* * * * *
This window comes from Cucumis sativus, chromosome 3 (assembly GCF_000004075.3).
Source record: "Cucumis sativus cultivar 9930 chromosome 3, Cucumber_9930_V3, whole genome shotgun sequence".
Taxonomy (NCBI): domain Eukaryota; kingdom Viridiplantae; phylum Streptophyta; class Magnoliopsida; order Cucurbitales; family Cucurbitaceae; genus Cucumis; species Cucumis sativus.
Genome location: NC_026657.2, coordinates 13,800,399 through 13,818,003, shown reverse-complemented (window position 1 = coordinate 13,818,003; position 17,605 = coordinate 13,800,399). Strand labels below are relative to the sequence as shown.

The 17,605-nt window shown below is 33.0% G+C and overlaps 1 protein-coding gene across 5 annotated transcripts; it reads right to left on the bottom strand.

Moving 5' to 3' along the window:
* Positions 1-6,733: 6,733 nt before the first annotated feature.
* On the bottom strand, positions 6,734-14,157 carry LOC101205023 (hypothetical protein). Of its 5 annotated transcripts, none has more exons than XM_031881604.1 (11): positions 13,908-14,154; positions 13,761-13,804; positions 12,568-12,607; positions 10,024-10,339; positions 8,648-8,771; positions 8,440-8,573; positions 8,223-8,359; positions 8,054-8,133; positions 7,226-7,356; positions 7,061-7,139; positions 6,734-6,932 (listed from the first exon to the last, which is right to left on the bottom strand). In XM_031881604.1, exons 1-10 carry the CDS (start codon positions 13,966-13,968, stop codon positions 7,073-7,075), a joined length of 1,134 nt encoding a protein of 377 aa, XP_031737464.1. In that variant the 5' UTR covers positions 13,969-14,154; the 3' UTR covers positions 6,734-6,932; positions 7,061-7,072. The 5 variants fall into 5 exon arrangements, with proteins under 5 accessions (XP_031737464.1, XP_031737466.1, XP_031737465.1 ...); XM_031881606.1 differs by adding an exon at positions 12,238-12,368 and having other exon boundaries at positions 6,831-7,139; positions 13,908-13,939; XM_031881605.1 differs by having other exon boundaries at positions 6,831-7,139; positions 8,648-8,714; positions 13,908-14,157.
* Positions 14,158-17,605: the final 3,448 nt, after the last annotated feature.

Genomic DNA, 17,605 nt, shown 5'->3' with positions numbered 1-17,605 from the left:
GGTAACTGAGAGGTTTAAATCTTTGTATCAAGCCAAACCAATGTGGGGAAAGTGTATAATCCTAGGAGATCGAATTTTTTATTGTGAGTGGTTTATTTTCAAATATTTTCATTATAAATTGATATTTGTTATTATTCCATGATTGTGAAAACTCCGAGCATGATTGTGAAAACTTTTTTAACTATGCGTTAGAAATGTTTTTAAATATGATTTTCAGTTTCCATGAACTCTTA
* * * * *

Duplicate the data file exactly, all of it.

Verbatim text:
This window comes from Cucumis sativus, chromosome 3 (assembly GCF_000004075.3).
Source record: "Cucumis sativus cultivar 9930 chromosome 3, Cucumber_9930_V3, whole genome shotgun sequence".
Taxonomy (NCBI): domain Eukaryota; kingdom Viridiplantae; phylum Streptophyta; class Magnoliopsida; order Cucurbitales; family Cucurbitaceae; genus Cucumis; species Cucumis sativus.
Genome location: NC_026657.2, coordinates 13,800,399 through 13,818,003, shown reverse-complemented (window position 1 = coordinate 13,818,003; position 17,605 = coordinate 13,800,399). Strand labels below are relative to the sequence as shown.

The 17,605-nt window shown below is 33.0% G+C and overlaps 1 protein-coding gene across 5 annotated transcripts; it reads right to left on the bottom strand.

Moving 5' to 3' along the window:
* Positions 1-6,733: 6,733 nt before the first annotated feature.
* On the bottom strand, positions 6,734-14,157 carry LOC101205023 (hypothetical protein). Of its 5 annotated transcripts, none has more exons than XM_031881604.1 (11): positions 13,908-14,154; positions 13,761-13,804; positions 12,568-12,607; positions 10,024-10,339; positions 8,648-8,771; positions 8,440-8,573; positions 8,223-8,359; positions 8,054-8,133; positions 7,226-7,356; positions 7,061-7,139; positions 6,734-6,932 (listed from the first exon to the last, which is right to left on the bottom strand). In XM_031881604.1, exons 1-10 carry the CDS (start codon positions 13,966-13,968, stop codon positions 7,073-7,075), a joined length of 1,134 nt encoding a protein of 377 aa, XP_031737464.1. In that variant the 5' UTR covers positions 13,969-14,154; the 3' UTR covers positions 6,734-6,932; positions 7,061-7,072. The 5 variants fall into 5 exon arrangements, with proteins under 5 accessions (XP_031737464.1, XP_031737466.1, XP_031737465.1 ...); XM_031881606.1 differs by adding an exon at positions 12,238-12,368 and having other exon boundaries at positions 6,831-7,139; positions 13,908-13,939; XM_031881605.1 differs by having other exon boundaries at positions 6,831-7,139; positions 8,648-8,714; positions 13,908-14,157.
* Positions 14,158-17,605: the final 3,448 nt, after the last annotated feature.

Genomic DNA, 17,605 nt, shown 5'->3' with positions numbered 1-17,605 from the left:
GGTAACTGAGAGGTTTAAATCTTTGTATCAAGCCAAACCAATGTGGGGAAAGTGTATAATCCTAGGAGATCGAATTTTTTATTGTGAGTGGTTTATTTTCAAATATTTTCATTATAAATTGATATTTGTTATTATTCCATGATTGTGAAAACTCCGAGCATGATTGTGAAAACTTTTTTAACTATGCGTTAGAAATGTTTTTAAATATGATTTTCAGTTTCCATGAACTCTTA